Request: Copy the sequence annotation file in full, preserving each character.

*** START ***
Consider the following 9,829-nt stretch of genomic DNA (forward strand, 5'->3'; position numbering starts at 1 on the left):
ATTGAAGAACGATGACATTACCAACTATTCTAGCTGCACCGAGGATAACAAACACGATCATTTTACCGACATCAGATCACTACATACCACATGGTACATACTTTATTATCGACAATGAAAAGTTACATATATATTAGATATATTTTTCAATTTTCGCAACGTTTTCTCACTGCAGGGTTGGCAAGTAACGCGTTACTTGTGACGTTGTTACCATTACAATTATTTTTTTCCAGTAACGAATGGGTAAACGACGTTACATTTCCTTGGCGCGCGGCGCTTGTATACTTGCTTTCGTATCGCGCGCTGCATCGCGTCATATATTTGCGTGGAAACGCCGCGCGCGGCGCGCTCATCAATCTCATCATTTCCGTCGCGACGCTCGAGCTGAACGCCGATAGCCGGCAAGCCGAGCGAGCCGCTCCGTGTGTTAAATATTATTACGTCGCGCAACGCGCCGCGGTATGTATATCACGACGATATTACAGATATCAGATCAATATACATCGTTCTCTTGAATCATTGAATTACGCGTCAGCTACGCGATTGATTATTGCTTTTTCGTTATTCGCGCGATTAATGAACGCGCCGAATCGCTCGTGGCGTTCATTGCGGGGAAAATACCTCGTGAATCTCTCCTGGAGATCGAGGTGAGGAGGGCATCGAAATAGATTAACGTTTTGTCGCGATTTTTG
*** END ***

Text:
Consider the following 9,829-nt stretch of genomic DNA (forward strand, 5'->3'; position numbering starts at 1 on the left):
ATTGAAGAACGATGACATTACCAACTATTCTAGCTGCACCGAGGATAACAAACACGATCATTTTACCGACATCAGATCACTACATACCACATGGTACATACTTTATTATCGACAATGAAAAGTTACATATATATTAGATATATTTTTCAATTTTCGCAACGTTTTCTCACTGCAGGGTTGGCAAGTAACGCGTTACTTGTGACGTTGTTACCATTACAATTATTTTTTTCCAGTAACGAATGGGTAAACGACGTTACATTTCCTTGGCGCGCGGCGCTTGTATACTTGCTTTCGTATCGCGCGCTGCATCGCGTCATATATTTGCGTGGAAACGCCGCGCGCGGCGCGCTCATCAATCTCATCATTTCCGTCGCGACGCTCGAGCTGAACGCCGATAGCCGGCAAGCCGAGCGAGCCGCTCCGTGTGTTAAATATTATTACGTCGCGCAACGCGCCGCGGTATGTATATCACGACGATATTACAGATATCAGATCAATATACATCGTTCTCTTGAATCATTGAATTACGCGTCAGCTACGCGATTGATTATTGCTTTTTCGTTATTCGCGCGATTAATGAACGCGCCGAATCGCTCGTGGCGTTCATTGCGGGGAAAATACCTCGTGAATCTCTCCTGGAGATCGAGGTGAGGAGGGCATCGAAATAGATTAACGTTTTGTCGCGATTTTTG